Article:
On the way out we managed to send three paddles back with the water taxi. Steve and Mike headed out on the first trip and would head down the long trail to Grace Lake and then return to help us out. George, Richard and I were the last off the campsite. It was yet another glorious sunny warm October day, and I had that strange sensation of flying over the waters of Nellie Lake again. I threw the canoe over my head and began the portage, after one last look at Carmichael Bay. I mentioned in Part 1 of this blog about the crazy descent at the end of the portage into Nellie Lake. Now, I faced a 65 metre uphill start in the first 500 metres. I struggled to the top, where I put the canoe down. My legs had turned to rubber! I am reminded of another vicious portage in Algonquin Park, from 3 Mile Lake into Manitou. That one is 2800 meters long, but the trail drops dramatically immediately before Manitou Lake. Trippers are known to do that particular canoe route in a direction so that they can avoid going from Manitou into 3 Mile just because of those first (or last) few hundred meters! Steve and Mike had made it back to our position on the trail, and Steve volunteered to carry the canoe the rest of the way. Thanks, Steve!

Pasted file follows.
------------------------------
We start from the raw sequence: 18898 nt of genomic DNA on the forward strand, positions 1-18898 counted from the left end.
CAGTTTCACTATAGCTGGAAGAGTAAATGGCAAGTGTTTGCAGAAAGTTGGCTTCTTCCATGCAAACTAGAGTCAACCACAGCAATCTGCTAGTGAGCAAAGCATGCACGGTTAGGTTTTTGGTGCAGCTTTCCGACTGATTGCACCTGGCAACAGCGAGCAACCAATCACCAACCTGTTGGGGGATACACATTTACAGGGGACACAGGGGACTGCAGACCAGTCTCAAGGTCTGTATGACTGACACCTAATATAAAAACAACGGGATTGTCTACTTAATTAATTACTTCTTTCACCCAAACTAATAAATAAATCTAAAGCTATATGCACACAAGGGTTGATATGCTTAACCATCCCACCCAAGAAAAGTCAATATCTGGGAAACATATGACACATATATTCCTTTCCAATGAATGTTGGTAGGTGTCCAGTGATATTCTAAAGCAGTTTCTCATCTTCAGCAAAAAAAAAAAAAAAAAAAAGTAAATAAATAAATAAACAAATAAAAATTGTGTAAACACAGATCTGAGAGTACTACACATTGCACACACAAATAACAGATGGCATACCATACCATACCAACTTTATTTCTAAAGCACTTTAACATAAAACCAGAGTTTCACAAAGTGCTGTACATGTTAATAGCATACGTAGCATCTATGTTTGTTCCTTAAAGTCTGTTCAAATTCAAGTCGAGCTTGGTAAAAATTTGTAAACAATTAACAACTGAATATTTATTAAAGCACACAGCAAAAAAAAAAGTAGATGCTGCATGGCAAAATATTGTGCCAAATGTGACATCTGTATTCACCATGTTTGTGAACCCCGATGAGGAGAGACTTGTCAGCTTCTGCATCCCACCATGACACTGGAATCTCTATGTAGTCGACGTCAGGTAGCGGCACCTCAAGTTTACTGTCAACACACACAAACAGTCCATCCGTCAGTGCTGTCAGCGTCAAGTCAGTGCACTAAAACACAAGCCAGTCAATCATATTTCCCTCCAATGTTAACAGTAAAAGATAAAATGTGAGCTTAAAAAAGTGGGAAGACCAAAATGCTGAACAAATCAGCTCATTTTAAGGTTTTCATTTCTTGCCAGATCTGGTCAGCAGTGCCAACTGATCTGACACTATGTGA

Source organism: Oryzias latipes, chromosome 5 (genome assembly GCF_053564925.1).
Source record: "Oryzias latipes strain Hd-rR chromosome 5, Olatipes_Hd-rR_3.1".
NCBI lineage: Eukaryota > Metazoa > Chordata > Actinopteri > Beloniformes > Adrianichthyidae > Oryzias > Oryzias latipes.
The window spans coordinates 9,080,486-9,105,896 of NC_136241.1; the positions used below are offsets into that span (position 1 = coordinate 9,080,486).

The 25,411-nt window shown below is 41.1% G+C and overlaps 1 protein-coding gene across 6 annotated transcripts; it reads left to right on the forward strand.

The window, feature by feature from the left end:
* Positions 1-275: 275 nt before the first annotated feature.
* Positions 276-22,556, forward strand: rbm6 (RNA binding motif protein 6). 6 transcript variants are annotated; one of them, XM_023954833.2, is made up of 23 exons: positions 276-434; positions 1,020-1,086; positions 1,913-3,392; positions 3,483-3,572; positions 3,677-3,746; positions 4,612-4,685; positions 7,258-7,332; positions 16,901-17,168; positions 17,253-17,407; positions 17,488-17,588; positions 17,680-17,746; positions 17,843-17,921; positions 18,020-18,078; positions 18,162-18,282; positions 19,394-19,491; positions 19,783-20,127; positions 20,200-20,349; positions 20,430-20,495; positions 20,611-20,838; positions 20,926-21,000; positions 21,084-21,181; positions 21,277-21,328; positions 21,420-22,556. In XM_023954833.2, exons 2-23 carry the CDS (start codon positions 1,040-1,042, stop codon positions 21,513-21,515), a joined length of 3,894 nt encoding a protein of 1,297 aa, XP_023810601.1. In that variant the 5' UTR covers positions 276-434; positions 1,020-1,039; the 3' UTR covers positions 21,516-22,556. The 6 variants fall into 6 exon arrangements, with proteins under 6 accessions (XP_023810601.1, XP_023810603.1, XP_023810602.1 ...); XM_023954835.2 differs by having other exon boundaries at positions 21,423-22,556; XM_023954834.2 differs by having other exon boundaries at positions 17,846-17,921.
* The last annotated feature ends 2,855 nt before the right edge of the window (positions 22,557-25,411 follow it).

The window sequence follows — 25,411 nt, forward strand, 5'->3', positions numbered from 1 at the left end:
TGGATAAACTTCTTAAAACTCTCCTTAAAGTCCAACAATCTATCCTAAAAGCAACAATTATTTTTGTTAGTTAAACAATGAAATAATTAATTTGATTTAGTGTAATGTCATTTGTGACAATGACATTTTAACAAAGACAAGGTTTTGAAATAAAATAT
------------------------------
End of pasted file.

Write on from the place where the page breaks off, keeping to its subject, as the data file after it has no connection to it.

A northeast panarama above Grace Lake.
After an easy crossing of beautiful Grace Lake, Steve and Mike decided to head straight for Frood Lake and the cars, while George, Richard and I did some more exploring. George knew that Frank Carmichael had been photographed high above Grace Lake, and he wanted to see if we could find that location, as well. So up we went. And up. And up some more, until we got to the top of the ridge. Up there, I was surprised and amazed to find that we could see the Sudbury Super Stack with our bare eyes, about 80 km away! I also found a pond high above Grace Lake, which is rather unique. We did not find the exact spot where Carmichael was photographed, but we were very close, and one can assume that we were climbing in his footsteps. This trip was one of the few times where I really had a sense of history, where I could easily picture the artists reclining against a rock wall sketching the wonderful views in front of them.